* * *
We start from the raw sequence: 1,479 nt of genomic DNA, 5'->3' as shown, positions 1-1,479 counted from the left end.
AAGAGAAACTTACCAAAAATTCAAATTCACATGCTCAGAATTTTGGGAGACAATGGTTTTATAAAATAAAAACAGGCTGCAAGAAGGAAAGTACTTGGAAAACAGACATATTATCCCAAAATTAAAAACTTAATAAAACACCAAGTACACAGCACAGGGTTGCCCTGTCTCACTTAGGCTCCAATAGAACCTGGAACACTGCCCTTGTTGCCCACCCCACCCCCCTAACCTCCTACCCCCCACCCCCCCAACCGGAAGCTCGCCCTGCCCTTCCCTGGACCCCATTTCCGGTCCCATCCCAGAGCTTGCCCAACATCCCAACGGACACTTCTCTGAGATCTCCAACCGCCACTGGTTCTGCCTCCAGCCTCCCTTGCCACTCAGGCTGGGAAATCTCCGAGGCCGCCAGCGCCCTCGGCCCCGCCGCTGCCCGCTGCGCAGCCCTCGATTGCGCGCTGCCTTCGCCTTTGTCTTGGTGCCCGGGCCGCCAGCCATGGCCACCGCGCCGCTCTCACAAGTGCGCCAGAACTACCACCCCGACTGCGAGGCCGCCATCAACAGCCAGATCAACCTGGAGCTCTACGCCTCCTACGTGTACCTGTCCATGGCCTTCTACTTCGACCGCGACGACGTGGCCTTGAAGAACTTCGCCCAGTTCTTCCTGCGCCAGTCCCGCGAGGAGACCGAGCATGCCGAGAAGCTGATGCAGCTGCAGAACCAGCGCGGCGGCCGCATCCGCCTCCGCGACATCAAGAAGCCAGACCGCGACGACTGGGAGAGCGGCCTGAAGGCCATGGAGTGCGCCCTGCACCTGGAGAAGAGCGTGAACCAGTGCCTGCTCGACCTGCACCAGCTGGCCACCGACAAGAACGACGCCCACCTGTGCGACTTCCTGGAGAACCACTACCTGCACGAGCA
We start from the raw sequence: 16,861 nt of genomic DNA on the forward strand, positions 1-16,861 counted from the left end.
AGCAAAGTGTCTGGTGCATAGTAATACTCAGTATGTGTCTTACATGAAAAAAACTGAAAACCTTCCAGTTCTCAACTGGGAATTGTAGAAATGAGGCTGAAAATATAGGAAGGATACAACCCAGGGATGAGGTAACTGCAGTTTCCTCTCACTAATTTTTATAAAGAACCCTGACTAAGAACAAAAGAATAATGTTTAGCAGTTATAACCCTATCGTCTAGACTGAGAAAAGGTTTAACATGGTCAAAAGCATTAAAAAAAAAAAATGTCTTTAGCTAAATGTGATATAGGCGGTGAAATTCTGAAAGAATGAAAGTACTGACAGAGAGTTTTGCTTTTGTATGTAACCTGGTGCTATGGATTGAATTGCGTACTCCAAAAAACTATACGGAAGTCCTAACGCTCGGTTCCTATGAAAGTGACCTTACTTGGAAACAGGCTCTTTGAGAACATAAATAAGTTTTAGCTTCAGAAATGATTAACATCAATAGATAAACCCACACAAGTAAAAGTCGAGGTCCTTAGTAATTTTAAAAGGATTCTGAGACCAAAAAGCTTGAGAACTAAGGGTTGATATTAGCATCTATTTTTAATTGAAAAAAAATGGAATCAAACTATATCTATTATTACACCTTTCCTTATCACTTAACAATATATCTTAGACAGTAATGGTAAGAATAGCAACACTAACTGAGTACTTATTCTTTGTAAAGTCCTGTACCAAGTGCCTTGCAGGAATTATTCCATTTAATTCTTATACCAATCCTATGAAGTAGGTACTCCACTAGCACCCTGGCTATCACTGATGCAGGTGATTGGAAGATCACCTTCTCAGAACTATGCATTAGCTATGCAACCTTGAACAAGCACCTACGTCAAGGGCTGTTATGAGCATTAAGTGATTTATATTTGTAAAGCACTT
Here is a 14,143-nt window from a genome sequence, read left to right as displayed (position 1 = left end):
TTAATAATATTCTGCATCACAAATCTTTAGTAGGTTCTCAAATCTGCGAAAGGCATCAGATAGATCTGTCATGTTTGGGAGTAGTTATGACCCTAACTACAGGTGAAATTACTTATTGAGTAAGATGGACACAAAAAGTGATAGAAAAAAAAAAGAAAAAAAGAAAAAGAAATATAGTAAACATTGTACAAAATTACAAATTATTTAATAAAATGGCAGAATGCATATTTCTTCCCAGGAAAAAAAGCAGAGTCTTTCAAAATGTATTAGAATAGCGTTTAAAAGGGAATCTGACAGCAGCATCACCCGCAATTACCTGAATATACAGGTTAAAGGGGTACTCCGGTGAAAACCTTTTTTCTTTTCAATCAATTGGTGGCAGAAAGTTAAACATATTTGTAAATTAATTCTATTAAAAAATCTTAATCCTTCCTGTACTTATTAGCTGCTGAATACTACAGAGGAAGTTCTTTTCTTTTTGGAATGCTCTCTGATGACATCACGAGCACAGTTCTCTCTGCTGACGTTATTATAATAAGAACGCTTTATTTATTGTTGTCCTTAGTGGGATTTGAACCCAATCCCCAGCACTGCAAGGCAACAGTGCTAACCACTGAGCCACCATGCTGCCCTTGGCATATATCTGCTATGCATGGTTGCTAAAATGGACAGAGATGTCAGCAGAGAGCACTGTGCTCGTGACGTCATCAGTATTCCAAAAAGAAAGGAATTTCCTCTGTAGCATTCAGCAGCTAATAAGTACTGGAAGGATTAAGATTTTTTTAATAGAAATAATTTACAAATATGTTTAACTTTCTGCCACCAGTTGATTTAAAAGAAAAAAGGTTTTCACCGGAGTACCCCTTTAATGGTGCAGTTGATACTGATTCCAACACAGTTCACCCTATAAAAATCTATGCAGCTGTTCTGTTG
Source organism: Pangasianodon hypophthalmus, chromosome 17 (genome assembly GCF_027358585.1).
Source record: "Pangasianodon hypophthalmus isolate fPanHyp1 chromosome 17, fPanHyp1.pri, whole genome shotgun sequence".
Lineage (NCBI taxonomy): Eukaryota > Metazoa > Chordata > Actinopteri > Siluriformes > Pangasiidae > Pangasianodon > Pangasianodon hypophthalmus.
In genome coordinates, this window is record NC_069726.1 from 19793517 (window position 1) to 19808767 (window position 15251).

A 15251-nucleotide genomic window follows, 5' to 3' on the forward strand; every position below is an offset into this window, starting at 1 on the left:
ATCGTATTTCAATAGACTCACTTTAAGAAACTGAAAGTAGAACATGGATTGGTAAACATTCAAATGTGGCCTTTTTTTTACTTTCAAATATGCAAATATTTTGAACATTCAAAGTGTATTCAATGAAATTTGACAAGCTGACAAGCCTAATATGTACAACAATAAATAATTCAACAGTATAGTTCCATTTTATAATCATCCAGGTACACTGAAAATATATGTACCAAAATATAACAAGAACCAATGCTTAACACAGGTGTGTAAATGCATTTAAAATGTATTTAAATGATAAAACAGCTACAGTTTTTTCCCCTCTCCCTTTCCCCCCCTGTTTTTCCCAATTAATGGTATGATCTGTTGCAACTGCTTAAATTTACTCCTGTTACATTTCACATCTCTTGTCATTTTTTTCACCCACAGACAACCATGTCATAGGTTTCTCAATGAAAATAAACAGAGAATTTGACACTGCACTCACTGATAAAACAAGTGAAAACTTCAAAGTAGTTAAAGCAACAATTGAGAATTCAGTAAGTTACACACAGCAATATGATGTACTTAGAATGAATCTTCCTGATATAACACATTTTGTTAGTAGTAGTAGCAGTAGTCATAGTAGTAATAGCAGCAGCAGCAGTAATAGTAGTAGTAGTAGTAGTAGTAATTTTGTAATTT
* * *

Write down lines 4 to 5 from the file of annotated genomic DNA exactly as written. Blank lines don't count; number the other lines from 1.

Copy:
AGCAAAGTGTCTGGTGCATAGTAATACTCAGTATGTGTCTTACATGAAAAAAACTGAAAACCTTCCAGTTCTCAACTGGGAATTGTAGAAATGAGGCTGAAAATATAGGAAGGATACAACCCAGGGATGAGGTAACTGCAGTTTCCTCTCACTAATTTTTATAAAGAACCCTGACTAAGAACAAAAGAATAATGTTTAGCAGTTATAACCCTATCGTCTAGACTGAGAAAAGGTTTAACATGGTCAAAAGCATTAAAAAAAAAAAATGTCTTTAGCTAAATGTGATATAGGCGGTGAAATTCTGAAAGAATGAAAGTACTGACAGAGAGTTTTGCTTTTGTATGTAACCTGGTGCTATGGATTGAATTGCGTACTCCAAAAAACTATACGGAAGTCCTAACGCTCGGTTCCTATGAAAGTGACCTTACTTGGAAACAGGCTCTTTGAGAACATAAATAAGTTTTAGCTTCAGAAATGATTAACATCAATAGATAAACCCACACAAGTAAAAGTCGAGGTCCTTAGTAATTTTAAAAGGATTCTGAGACCAAAAAGCTTGAGAACTAAGGGTTGATATTAGCATCTATTTTTAATTGAAAAAAAATGGAATCAAACTATATCTATTATTACACCTTTCCTTATCACTTAACAATATATCTTAGACAGTAATGGTAAGAATAGCAACACTAACTGAGTACTTATTCTTTGTAAAGTCCTGTACCAAGTGCCTTGCAGGAATTATTCCATTTAATTCTTATACCAATCCTATGAAGTAGGTACTCCACTAGCACCCTGGCTATCACTGATGCAGGTGATTGGAAGATCACCTTCTCAGAACTATGCATTAGCTATGCAACCTTGAACAAGCACCTACGTCAAGGGCTGTTATGAGCATTAAGTGATTTATATTTGTAAAGCACTT
Here is a 14,143-nt window from a genome sequence, read left to right as displayed (position 1 = left end):